Since this is about to be put to a division, we had better all explain our positions. I would support these recommendations if they were put forward as recommendations. They are not put forward as recommendations on which the Minister may act in future. They are put forward as amendments to the Finance Bill. If I thought that the purpose of them was to benefit the workers, and that that was the sole purpose, I would be more in sympathy with the people who moved them than I am when I suspect, and almost believe, that the only purpose of them is to reduce the revenue in the way they suggest doing it. I would have no objection to reducing the revenue if I knew what the reduced revenue would be spent on. What services will the Government reduce if the Government get £2,250,000 less to spend next year? Where will they practise the economies? The proposers of these amendments have not stated it. Will they cut food subsidies? What will they cut? Social services?
They could hardly hit the rich by cutting any more of their expenditure. They must hit the poor. I can speak on income-tax impartially, as probably the only Senator who has no taxable income. I do not pay a penny income-tax. Some of the tears being shed for the poor seem to be crocodile tears. Let the sympathy be for those below the income-tax limit. Will this proposal benefit them? It will benefit the comparatively well-to-do section of the wage earners, who have not got enough, but it leaves out those below the income-tax level. While aiming at benefiting some wage earners, the benefit you give to them will also go to the rich above that, who will get the same concessions on their earned income as the poor man on the weekly wage.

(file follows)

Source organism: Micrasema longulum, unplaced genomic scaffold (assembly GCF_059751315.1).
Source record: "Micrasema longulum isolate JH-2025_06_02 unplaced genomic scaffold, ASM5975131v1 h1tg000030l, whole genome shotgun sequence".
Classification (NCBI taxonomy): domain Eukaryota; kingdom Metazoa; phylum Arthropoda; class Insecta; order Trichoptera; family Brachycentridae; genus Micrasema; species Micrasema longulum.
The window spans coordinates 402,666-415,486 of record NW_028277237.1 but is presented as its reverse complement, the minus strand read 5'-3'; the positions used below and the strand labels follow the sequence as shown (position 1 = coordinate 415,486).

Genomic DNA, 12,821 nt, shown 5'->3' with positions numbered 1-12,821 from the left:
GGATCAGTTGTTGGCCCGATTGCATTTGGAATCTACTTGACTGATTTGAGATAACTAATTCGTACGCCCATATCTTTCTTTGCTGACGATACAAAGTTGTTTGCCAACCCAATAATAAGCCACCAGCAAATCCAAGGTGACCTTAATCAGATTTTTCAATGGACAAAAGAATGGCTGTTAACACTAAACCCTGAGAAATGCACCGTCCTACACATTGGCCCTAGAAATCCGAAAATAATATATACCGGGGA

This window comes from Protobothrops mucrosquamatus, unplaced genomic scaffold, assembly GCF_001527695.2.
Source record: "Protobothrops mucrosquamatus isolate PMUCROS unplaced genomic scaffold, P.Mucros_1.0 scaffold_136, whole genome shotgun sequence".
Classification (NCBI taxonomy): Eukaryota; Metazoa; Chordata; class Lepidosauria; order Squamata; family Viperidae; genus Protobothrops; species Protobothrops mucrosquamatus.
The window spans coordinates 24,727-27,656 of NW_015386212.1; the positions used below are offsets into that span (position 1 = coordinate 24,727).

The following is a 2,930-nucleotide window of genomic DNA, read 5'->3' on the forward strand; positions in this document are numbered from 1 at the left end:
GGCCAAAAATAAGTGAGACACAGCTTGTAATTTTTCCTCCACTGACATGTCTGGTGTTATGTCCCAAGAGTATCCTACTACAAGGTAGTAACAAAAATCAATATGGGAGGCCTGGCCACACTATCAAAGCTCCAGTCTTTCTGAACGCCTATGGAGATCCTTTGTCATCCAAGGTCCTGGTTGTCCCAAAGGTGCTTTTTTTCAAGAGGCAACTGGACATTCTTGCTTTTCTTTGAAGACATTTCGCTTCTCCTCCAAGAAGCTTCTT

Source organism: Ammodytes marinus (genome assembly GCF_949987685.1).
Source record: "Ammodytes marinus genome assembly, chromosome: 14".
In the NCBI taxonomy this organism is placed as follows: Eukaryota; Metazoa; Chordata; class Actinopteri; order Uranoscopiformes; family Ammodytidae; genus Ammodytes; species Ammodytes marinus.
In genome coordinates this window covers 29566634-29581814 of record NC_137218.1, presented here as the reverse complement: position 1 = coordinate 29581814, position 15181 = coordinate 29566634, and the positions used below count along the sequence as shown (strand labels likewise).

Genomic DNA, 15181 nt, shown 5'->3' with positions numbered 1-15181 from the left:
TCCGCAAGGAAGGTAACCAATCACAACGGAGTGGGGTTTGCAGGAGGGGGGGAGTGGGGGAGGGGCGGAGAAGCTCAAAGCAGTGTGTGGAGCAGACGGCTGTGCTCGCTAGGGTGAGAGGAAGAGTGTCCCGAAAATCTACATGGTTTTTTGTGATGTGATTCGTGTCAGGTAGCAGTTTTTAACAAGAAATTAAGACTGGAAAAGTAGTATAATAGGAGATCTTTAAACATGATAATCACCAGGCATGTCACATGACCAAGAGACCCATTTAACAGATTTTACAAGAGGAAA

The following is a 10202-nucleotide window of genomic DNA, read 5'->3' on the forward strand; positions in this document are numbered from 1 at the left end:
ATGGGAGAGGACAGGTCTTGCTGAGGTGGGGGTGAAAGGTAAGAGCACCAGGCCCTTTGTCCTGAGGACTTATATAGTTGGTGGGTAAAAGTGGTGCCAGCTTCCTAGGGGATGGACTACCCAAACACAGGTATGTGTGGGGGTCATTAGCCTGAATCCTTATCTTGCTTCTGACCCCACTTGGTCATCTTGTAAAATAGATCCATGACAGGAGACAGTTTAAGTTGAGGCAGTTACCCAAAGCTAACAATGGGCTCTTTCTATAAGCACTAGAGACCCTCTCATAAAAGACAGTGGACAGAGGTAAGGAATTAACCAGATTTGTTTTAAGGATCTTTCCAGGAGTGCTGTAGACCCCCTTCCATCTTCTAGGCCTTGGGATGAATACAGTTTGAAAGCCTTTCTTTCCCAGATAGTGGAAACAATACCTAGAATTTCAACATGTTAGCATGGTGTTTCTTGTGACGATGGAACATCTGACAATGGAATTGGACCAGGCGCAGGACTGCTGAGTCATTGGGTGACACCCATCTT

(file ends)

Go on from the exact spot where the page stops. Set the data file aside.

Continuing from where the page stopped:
This could have been some recommendation to the Minister for consideration next year. The Minister should then consider a revision of the whole income-tax system. We cannot force him to reduce the revenue now by £2,250,000. It could be reduced in other ways than by this amendment. We all believe the allowances should be more generous and give more relief to those on lower wages and salaries. We have not the power to increase taxation, and the only recommendation we can make is to reduce taxation by this means. If we do that, the Government's expenditure must be cut, and that will hurt the poor rather than the rich. If the proposer could give an alternative proposal for raising revenue, probably we could support it. The only alternative I can think of would be an increase in supertax and corporation profits tax. I wonder if the proposer would go that far and say that what is to aid the poor you should take from the rich.
The Minister's trouble is that these suggestions will cost £2,250,000. It is well to have the issue cleared to that extent. Senator O'Farrell wonders whether these recommendations are in order. If they were not, we would have been told, so we can make our minds up that it is in order for us to put down recommendations to the Finance Bill.
I never doubted that.
Very well. The Senator doubts our sincerity and doubts whether these recommendations were designed to aid the poor. He would be well advised to make that statement to the various trades congresses, trades and professional associations that have sought relief on these lines already. If he does not think they know what they are talking about, let him tell them that as a member of the Labour Party. He has referred to the conditions that obtained in 1947. There is a vast difference between conditions to-day and conditions then.
Among the differences are these — and I hope the people who said "hear, hear!" will pay attention to them — that those who now form the Government were declaring in 1947 that if they had power they would reduce the cost of Government. One Minister could reduce it by £10,000,000, another could reduce it by 30 per cent. There is no point in declaring that he is not the Government, as his supporters and those who oppose him have now come to the conclusion that there is only one Party in the Government, call it by what name you may. We were assured by one Minister that it was possible to reduce the number of Ministers.